The middle ear cleft consist of
During early embryonic life in the mesenchyme surrounding the pharynx, five or six parallel thickenings develop as buds that surround the pharynx. There are the branchial arches which are numbered 1 to 5 from head to tail.
On the external surface there arches are separated by deep grooves, known as branchial clefts and this is matched by branched pouches on the inner pharyngeal surface.
Formation of the Eustachian tube middle ear and mastoid antrium:
The first pharyngeal pouch on the inside expands due to the rapid growth of the surrounding mesenchyme dragging some of the 2nd pouch endoderm.
The Eustachian tube lumen develops in the embryo by the lateral extension of the endoderm of the first pharyngeal pouch as it touches the inner surface of the ectoderm of the first branchial cleft. During this process, the distal portion of the pouch expands, forming the tubotympanic recess, which will later evolve into the middle ear cavity. The proximal portion narrows to form the Eustachian tube. This process takes place during the first 10 weeks of gestation.
The cartilage and muscles of the Eustachian tube develop from the surrounding mesoderm during the ensuing weeks. The levator veli palatini and the tensor veli palatini muscles seem to develop earlier than the cartilage and glandular tissue.
The cartilaginous portion of the tube elongates during the middle and third trimester until it reaches approximately 13 mm in length at term. Other morphological changes also occur during that time with further development of the glandular structures and folding of the epithelium.
As the skull base grows down, the angle of the Eustachian tube changes gradually from horizontal to oblique. This process continues after birth and well into adulthood.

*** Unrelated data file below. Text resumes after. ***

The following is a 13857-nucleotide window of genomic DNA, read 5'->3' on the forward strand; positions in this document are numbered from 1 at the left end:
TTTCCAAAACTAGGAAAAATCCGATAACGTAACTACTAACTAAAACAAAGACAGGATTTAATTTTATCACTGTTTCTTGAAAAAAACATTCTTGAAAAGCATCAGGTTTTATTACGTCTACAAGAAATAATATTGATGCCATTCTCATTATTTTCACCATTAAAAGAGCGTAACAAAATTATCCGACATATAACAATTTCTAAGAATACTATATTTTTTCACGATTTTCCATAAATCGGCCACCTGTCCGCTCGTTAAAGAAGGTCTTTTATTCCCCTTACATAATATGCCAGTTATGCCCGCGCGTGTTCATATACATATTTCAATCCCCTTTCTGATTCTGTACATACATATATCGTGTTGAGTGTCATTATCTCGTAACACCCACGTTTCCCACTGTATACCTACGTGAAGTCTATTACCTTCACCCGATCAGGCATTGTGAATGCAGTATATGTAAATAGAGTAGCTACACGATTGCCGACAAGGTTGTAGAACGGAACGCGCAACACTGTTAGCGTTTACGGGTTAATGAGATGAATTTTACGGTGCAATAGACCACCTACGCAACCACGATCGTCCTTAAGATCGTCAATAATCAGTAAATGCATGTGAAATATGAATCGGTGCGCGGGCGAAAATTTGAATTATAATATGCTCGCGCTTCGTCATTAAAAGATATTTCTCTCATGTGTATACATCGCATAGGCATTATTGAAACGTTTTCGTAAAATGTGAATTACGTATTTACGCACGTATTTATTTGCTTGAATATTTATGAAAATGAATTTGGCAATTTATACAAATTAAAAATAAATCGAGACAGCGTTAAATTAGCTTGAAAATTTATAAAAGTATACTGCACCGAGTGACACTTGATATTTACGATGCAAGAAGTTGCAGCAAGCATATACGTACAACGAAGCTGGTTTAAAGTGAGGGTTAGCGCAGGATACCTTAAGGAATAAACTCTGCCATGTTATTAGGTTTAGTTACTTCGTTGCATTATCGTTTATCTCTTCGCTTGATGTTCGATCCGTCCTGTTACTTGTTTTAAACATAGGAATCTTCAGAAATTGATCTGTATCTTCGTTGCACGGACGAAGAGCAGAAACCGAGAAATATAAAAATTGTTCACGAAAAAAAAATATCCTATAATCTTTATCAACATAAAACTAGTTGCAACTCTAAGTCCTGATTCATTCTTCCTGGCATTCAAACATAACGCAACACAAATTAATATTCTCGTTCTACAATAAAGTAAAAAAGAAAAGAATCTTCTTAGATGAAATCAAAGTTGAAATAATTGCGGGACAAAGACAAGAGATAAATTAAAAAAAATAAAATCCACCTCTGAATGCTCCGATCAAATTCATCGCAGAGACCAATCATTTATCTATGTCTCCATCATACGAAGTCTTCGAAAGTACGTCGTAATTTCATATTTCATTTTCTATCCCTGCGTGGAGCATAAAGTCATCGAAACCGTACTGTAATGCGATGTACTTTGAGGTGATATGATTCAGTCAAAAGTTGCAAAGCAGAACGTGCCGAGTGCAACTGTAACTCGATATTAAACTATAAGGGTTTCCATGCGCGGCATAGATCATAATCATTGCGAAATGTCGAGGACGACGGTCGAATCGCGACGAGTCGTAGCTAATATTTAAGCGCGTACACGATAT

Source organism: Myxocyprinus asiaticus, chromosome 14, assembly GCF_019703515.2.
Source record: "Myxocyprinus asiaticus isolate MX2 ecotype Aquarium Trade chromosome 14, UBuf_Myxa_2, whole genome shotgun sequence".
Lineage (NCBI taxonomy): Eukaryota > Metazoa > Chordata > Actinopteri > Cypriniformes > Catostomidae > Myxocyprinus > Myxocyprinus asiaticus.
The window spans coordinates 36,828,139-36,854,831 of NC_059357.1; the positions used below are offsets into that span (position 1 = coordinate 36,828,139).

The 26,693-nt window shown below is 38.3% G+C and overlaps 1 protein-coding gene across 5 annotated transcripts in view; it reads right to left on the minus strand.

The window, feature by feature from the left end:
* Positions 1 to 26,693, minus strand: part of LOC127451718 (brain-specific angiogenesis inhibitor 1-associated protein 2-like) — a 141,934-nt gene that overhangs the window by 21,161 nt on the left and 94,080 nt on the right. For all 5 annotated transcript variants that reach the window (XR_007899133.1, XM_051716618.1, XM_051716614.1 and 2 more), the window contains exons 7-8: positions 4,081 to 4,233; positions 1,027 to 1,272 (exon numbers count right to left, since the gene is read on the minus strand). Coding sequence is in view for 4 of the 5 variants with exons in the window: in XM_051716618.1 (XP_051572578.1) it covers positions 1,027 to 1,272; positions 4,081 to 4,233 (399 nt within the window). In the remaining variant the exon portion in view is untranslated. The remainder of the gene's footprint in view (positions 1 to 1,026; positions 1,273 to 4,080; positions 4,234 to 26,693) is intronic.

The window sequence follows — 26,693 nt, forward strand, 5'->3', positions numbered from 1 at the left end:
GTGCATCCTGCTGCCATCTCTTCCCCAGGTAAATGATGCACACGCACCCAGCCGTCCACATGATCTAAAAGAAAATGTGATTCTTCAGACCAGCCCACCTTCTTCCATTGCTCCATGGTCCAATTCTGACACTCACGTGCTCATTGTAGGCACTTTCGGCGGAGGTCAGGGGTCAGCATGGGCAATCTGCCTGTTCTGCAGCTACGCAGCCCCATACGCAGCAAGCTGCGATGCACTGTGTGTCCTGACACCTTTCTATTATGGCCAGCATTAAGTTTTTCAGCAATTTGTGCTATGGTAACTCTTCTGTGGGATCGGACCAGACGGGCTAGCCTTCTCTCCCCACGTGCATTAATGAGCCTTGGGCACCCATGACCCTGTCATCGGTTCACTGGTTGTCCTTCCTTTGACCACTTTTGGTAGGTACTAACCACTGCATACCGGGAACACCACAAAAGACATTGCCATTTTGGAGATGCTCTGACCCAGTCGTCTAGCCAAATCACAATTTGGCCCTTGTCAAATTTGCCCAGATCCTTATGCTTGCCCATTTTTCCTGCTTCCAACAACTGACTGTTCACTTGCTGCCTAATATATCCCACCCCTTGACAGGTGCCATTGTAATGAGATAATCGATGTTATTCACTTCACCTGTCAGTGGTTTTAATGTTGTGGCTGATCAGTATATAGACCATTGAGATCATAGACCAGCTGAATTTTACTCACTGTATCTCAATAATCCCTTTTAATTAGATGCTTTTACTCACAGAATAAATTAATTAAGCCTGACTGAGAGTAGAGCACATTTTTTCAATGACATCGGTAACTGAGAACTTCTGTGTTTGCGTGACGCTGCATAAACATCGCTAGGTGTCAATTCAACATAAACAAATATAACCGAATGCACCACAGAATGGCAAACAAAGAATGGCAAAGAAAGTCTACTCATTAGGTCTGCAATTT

Formation of ossicles:
The ossicle develop from the outer end of the first arch (Meckel’s) and second arch(Reichert’s) cartilages that lie above and below the first pharyngeal pouch.
Meckel’s cartilage – Malleus , Incus
Reichert’s cartilage – stapes
Muscles of middle ear:
The muscles in the middle ear cavity are derived from:
1st branch arch – Tensor tympani
2nd branch arch – stapedius.
The endoderm of the slit like sac that is the precursor of the middle ear lies against the ectoderm of the first pharyngeal groove by 4th week. Mesenchyme grows in between these 2 layers to form the middle layer of the future tympanic membrane. The underlying sac expands and as it reaches the developing ossicle and labyrinth the epithelium is draped over the structure and associated muscles, tendons and ligament so that a complex series of the mucosal fold is formed.
A few mastoid “air cells” may be present at birth, albeit filled with amniotic fluid. About 90% of air cell formation being completed by the age of 6 and the remaining 10% takes place up to age of 18 years.